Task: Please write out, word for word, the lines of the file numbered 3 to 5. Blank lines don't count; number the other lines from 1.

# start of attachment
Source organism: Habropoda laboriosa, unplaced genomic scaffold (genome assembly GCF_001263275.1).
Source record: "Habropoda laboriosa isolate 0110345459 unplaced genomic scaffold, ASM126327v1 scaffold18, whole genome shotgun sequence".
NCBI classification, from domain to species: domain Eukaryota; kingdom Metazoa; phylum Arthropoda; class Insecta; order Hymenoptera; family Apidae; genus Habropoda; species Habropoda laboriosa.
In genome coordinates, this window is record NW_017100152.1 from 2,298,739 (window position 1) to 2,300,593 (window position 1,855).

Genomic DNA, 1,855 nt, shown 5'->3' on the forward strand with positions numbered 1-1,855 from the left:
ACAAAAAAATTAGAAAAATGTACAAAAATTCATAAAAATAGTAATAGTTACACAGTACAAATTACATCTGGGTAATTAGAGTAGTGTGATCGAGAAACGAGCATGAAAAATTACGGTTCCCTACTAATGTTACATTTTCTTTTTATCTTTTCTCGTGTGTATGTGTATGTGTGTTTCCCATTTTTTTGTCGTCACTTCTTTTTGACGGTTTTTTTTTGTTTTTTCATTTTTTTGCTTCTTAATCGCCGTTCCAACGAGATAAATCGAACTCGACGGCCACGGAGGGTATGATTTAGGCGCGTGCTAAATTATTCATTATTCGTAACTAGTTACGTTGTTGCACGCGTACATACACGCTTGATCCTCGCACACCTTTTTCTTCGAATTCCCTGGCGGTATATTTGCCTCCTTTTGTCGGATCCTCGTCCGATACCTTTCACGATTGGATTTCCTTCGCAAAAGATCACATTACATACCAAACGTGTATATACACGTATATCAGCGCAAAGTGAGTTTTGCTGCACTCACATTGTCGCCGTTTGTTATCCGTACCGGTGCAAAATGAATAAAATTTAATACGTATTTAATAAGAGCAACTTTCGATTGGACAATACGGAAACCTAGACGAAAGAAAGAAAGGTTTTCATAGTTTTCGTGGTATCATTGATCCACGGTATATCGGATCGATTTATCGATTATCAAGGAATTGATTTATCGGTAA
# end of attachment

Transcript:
NCBI classification, from domain to species: domain Eukaryota; kingdom Metazoa; phylum Arthropoda; class Insecta; order Hymenoptera; family Apidae; genus Habropoda; species Habropoda laboriosa.
In genome coordinates, this window is record NW_017100152.1 from 2,298,739 (window position 1) to 2,300,593 (window position 1,855).

Genomic DNA, 1,855 nt, shown 5'->3' on the forward strand with positions numbered 1-1,855 from the left: